Brace yourself for another hit to your monthly subscription budget.
Hulu with Live TV, the very good live TV alternative that bundles live and linear programming with Hulu’s on-demand library, is getting yet another price hike. Per a notice that appeared on Hulu’s price guide support page, the company next month will raise the base costs for both its ad-supported and ad-free Live TV packages. Starting Dec. 18, the ad-free version of the service will jump to $71 per month from $61 per month, and its ad-supported tier will hike from $55 to $65 per month—or the same cost of the recently increased YouTube TV subscription. Great.
A Hulu spokesperson confirmed the company notified customers of the change by email today.
Now, like YouTube TV, Hulu’s own live and linear tiers allow for customization and premium add-ons for things like HBO Max and Showtimes, both of which cost an additional $15 and $11 per month, respectively. Want additional networks or unlimited screens? That’ll be another $5-$10 per month per feature. In other words, if Hulu is your primary cable alternative and primary hub for an entire household’s entertainment, that Live TV package—now with a $10-per-month price hike—can get expensive fast.
The real bummer here is that all of the very best options for live and linear streaming are about the same price now. If one hikes, you can pretty much expect the rest to follow suit. YouTube TV jacked up its monthly subscription cost to $65 back in June, while Fubo TV’s family plan has also jumped to $65 per month after promo pricing.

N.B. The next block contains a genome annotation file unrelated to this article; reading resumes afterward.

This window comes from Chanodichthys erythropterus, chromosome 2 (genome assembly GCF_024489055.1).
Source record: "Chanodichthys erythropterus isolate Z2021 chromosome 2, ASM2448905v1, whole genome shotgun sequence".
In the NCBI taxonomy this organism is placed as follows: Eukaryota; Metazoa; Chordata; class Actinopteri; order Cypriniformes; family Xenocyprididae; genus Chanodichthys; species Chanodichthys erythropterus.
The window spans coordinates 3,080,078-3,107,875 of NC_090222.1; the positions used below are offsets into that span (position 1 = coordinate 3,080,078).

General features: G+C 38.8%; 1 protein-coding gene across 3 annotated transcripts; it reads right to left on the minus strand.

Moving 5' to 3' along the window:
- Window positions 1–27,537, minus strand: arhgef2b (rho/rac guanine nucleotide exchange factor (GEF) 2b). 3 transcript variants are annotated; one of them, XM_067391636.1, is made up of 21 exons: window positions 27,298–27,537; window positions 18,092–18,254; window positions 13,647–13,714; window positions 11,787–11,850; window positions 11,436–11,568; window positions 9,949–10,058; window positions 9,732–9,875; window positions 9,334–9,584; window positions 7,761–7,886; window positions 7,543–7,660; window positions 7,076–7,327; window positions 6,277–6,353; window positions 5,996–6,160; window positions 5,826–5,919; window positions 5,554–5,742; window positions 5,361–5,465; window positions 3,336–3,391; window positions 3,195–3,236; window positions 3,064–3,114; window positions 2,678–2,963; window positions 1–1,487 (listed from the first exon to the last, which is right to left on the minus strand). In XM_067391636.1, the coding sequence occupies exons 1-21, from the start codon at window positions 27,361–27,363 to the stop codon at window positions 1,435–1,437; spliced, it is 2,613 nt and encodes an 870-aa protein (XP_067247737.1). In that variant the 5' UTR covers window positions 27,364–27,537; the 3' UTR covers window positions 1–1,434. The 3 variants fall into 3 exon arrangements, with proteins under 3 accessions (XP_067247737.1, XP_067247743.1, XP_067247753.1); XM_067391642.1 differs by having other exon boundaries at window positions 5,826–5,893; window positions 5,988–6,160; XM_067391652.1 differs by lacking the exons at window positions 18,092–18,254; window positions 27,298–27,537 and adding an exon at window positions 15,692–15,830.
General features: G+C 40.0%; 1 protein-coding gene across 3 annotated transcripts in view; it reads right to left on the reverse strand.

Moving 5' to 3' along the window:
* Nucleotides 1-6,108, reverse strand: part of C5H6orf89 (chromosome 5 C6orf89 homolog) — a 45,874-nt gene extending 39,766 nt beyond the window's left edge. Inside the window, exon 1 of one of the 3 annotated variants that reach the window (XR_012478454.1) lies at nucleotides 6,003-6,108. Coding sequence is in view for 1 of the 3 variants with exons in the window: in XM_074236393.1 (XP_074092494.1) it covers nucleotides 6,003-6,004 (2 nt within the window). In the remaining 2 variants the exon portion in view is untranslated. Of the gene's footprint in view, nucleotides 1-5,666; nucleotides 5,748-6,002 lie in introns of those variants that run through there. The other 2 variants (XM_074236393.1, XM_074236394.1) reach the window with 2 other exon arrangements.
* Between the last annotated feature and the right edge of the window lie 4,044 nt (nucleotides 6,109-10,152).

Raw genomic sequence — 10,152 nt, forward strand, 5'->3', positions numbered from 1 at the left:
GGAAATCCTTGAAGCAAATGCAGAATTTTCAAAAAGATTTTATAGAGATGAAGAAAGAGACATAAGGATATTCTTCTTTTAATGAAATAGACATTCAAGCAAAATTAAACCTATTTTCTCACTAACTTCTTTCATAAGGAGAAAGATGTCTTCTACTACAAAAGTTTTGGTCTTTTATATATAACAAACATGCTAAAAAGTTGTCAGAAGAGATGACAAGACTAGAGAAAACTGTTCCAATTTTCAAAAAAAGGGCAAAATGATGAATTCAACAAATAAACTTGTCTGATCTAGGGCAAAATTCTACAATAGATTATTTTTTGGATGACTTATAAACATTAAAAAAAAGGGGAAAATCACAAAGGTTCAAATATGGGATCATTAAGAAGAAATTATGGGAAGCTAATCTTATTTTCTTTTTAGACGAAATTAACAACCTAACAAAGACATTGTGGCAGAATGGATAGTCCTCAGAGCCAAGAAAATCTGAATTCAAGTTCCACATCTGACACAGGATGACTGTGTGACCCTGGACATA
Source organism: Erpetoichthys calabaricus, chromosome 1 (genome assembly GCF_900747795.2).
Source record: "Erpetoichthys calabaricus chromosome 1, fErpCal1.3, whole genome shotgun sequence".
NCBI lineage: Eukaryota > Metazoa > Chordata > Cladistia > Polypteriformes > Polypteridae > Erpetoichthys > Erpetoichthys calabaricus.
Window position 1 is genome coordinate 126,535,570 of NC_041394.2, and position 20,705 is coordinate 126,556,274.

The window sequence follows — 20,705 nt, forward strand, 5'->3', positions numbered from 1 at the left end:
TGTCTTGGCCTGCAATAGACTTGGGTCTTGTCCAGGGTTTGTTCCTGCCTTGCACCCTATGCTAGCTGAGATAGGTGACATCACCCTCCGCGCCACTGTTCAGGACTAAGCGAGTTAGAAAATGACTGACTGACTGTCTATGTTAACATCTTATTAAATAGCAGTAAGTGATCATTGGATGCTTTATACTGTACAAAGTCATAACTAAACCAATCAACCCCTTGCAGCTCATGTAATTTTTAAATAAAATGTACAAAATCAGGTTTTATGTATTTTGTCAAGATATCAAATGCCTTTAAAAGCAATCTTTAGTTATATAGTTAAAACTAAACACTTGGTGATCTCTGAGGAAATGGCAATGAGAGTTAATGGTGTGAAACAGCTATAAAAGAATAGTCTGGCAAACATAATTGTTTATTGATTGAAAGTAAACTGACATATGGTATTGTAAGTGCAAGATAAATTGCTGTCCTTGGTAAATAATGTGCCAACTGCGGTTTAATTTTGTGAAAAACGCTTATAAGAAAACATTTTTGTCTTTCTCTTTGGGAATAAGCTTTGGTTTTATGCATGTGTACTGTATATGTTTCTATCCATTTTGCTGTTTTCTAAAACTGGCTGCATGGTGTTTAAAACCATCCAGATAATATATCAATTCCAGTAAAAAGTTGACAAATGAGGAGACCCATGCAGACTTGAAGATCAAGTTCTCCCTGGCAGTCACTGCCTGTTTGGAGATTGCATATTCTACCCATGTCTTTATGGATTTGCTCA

Keep in mind that there are definitely some more affordable options for live TV cordcutting out there if you’re okay with compromising on some features like FX content (Hulu), unlimited DVR (YouTube), or an exceptionally large number of sports networks to choose from (Fubo TV). Sling TV is a good option if you don’t mind paying for some live TV while adding more premium viewing from another service like Netflix or HBO Max. This is currently the system that I have in place in my own home and it’s great. But the number of live channels I need is fairly small, and Sling is not a one-for-one replacement if you’re a Hulu evangelist.
Ultimately, we’ve fully passed the point where cordcutting is an “always cheaper” alternative to good old fashioned cable. Cordcutting does still allow you to get around some of the predatory fee gouging and hidden contract agreements that make old guard cable giants insufferable. But any significant savings are becoming harder to swing—particularly for those of us who subscribe to a bunch of services for our various entertainment needs.
At some point, it’s worth asking yourself: How much is too much to cut the cord?